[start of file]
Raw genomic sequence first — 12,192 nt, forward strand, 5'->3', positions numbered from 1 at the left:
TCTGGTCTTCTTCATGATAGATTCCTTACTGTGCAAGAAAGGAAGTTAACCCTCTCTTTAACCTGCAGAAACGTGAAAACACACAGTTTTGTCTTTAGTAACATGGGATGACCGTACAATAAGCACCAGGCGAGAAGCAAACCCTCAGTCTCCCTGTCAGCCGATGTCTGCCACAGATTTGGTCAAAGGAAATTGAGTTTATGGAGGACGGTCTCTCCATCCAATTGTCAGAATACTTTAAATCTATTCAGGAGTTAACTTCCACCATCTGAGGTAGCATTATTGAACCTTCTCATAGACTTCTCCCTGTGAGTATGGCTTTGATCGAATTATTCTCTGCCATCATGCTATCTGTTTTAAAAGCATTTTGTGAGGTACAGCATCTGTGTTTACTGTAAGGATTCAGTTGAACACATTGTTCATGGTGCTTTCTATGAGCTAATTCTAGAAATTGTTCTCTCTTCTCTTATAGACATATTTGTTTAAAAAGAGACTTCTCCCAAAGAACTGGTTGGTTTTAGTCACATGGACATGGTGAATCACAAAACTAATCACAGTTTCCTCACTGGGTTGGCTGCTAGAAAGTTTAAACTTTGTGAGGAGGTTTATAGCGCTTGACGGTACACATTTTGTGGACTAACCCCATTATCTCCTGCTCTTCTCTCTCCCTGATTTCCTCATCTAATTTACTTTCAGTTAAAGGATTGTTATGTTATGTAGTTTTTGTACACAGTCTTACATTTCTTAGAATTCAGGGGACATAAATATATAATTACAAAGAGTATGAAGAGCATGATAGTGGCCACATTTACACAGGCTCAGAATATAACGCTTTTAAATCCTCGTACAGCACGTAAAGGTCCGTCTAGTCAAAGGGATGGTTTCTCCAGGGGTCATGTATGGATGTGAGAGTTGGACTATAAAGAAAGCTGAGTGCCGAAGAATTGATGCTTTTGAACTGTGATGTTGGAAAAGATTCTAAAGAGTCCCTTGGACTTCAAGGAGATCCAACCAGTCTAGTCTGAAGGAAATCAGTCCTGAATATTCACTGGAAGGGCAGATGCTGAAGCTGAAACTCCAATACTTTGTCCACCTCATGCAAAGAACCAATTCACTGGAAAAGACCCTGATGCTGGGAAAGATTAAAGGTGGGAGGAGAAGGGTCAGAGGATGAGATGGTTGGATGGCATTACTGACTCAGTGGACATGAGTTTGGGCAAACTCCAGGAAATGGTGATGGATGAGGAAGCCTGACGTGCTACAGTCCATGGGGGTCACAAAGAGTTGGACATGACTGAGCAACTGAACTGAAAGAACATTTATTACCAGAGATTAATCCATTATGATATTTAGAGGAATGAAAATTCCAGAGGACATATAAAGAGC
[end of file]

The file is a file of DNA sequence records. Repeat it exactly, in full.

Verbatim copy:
Raw genomic sequence first — 12,192 nt, forward strand, 5'->3', positions numbered from 1 at the left:
TCTGGTCTTCTTCATGATAGATTCCTTACTGTGCAAGAAAGGAAGTTAACCCTCTCTTTAACCTGCAGAAACGTGAAAACACACAGTTTTGTCTTTAGTAACATGGGATGACCGTACAATAAGCACCAGGCGAGAAGCAAACCCTCAGTCTCCCTGTCAGCCGATGTCTGCCACAGATTTGGTCAAAGGAAATTGAGTTTATGGAGGACGGTCTCTCCATCCAATTGTCAGAATACTTTAAATCTATTCAGGAGTTAACTTCCACCATCTGAGGTAGCATTATTGAACCTTCTCATAGACTTCTCCCTGTGAGTATGGCTTTGATCGAATTATTCTCTGCCATCATGCTATCTGTTTTAAAAGCATTTTGTGAGGTACAGCATCTGTGTTTACTGTAAGGATTCAGTTGAACACATTGTTCATGGTGCTTTCTATGAGCTAATTCTAGAAATTGTTCTCTCTTCTCTTATAGACATATTTGTTTAAAAAGAGACTTCTCCCAAAGAACTGGTTGGTTTTAGTCACATGGACATGGTGAATCACAAAACTAATCACAGTTTCCTCACTGGGTTGGCTGCTAGAAAGTTTAAACTTTGTGAGGAGGTTTATAGCGCTTGACGGTACACATTTTGTGGACTAACCCCATTATCTCCTGCTCTTCTCTCTCCCTGATTTCCTCATCTAATTTACTTTCAGTTAAAGGATTGTTATGTTATGTAGTTTTTGTACACAGTCTTACATTTCTTAGAATTCAGGGGACATAAATATATAATTACAAAGAGTATGAAGAGCATGATAGTGGCCACATTTACACAGGCTCAGAATATAACGCTTTTAAATCCTCGTACAGCACGTAAAGGTCCGTCTAGTCAAAGGGATGGTTTCTCCAGGGGTCATGTATGGATGTGAGAGTTGGACTATAAAGAAAGCTGAGTGCCGAAGAATTGATGCTTTTGAACTGTGATGTTGGAAAAGATTCTAAAGAGTCCCTTGGACTTCAAGGAGATCCAACCAGTCTAGTCTGAAGGAAATCAGTCCTGAATATTCACTGGAAGGGCAGATGCTGAAGCTGAAACTCCAATACTTTGTCCACCTCATGCAAAGAACCAATTCACTGGAAAAGACCCTGATGCTGGGAAAGATTAAAGGTGGGAGGAGAAGGGTCAGAGGATGAGATGGTTGGATGGCATTACTGACTCAGTGGACATGAGTTTGGGCAAACTCCAGGAAATGGTGATGGATGAGGAAGCCTGACGTGCTACAGTCCATGGGGGTCACAAAGAGTTGGACATGACTGAGCAACTGAACTGAAAGAACATTTATTACCAGAGATTAATCCATTATGATATTTAGAGGAATGAAAATTCCAGAGGACATATAAAGAGC